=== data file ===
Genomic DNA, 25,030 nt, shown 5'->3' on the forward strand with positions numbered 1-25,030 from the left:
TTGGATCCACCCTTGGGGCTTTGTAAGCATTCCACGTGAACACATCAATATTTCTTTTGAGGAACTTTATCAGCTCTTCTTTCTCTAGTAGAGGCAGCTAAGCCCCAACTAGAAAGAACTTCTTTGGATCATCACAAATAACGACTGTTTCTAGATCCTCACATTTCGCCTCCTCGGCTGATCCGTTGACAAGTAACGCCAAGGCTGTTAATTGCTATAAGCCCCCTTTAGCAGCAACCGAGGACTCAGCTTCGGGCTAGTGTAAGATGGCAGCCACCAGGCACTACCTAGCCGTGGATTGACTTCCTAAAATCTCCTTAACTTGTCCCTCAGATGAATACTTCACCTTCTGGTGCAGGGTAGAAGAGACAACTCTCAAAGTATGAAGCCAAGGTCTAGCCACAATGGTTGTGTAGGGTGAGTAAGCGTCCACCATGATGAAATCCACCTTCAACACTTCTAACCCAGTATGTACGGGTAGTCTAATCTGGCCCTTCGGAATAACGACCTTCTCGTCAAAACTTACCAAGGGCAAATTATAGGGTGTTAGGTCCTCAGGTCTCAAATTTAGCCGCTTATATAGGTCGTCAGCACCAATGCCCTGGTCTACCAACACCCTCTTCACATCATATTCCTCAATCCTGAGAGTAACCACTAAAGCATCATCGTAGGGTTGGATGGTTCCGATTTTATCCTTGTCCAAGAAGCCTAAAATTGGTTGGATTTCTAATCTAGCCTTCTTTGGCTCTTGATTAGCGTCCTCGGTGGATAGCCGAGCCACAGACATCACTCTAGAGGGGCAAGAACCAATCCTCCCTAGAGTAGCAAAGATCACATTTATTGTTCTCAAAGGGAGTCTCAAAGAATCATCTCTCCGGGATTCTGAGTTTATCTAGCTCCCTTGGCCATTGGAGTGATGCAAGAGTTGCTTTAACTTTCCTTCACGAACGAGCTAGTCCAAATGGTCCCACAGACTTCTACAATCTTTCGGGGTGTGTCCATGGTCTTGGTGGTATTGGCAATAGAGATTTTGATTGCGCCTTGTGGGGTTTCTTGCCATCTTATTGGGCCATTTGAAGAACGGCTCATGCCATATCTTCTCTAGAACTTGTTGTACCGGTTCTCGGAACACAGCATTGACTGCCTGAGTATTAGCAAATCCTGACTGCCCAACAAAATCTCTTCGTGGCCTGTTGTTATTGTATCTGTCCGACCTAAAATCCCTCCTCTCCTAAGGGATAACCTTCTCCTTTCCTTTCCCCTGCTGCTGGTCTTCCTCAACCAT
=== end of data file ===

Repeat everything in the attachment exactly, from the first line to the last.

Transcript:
Genomic DNA, 25,030 nt, shown 5'->3' on the forward strand with positions numbered 1-25,030 from the left:
TTGGATCCACCCTTGGGGCTTTGTAAGCATTCCACGTGAACACATCAATATTTCTTTTGAGGAACTTTATCAGCTCTTCTTTCTCTAGTAGAGGCAGCTAAGCCCCAACTAGAAAGAACTTCTTTGGATCATCACAAATAACGACTGTTTCTAGATCCTCACATTTCGCCTCCTCGGCTGATCCGTTGACAAGTAACGCCAAGGCTGTTAATTGCTATAAGCCCCCTTTAGCAGCAACCGAGGACTCAGCTTCGGGCTAGTGTAAGATGGCAGCCACCAGGCACTACCTAGCCGTGGATTGACTTCCTAAAATCTCCTTAACTTGTCCCTCAGATGAATACTTCACCTTCTGGTGCAGGGTAGAAGAGACAACTCTCAAAGTATGAAGCCAAGGTCTAGCCACAATGGTTGTGTAGGGTGAGTAAGCGTCCACCATGATGAAATCCACCTTCAACACTTCTAACCCAGTATGTACGGGTAGTCTAATCTGGCCCTTCGGAATAACGACCTTCTCGTCAAAACTTACCAAGGGCAAATTATAGGGTGTTAGGTCCTCAGGTCTCAAATTTAGCCGCTTATATAGGTCGTCAGCACCAATGCCCTGGTCTACCAACACCCTCTTCACATCATATTCCTCAATCCTGAGAGTAACCACTAAAGCATCATCGTAGGGTTGGATGGTTCCGATTTTATCCTTGTCCAAGAAGCCTAAAATTGGTTGGATTTCTAATCTAGCCTTCTTTGGCTCTTGATTAGCGTCCTCGGTGGATAGCCGAGCCACAGACATCACTCTAGAGGGGCAAGAACCAATCCTCCCTAGAGTAGCAAAGATCACATTTATTGTTCTCAAAGGGAGTCTCAAAGAATCATCTCTCCGGGATTCTGAGTTTATCTAGCTCCCTTGGCCATTGGAGTGATGCAAGAGTTGCTTTAACTTTCCTTCACGAACGAGCTAGTCCAAATGGTCCCACAGACTTCTACAATCTTTCGGGGTGTGTCCATGGTCTTGGTGGTATTGGCAATAGAGATTTTGATTGCGCCTTGTGGGGTTTCTTGCCATCTTATTGGGCCATTTGAAGAACGGCTCATGCCATATCTTCTCTAGAACTTGTTGTACCGGTTCTCGGAACACAGCATTGACTGCCTGAGTATTAGCAAATCCTGACTGCCCAACAAAATCTCTTCGTGGCCTGTTGTTATTGTATCTGTCCGACCTAAAATCCCTCCTCTCCTAAGGGATAACCTTCTCCTTTCCTTTCCCCTGCTGCTGGTCTTCCTCAACCAT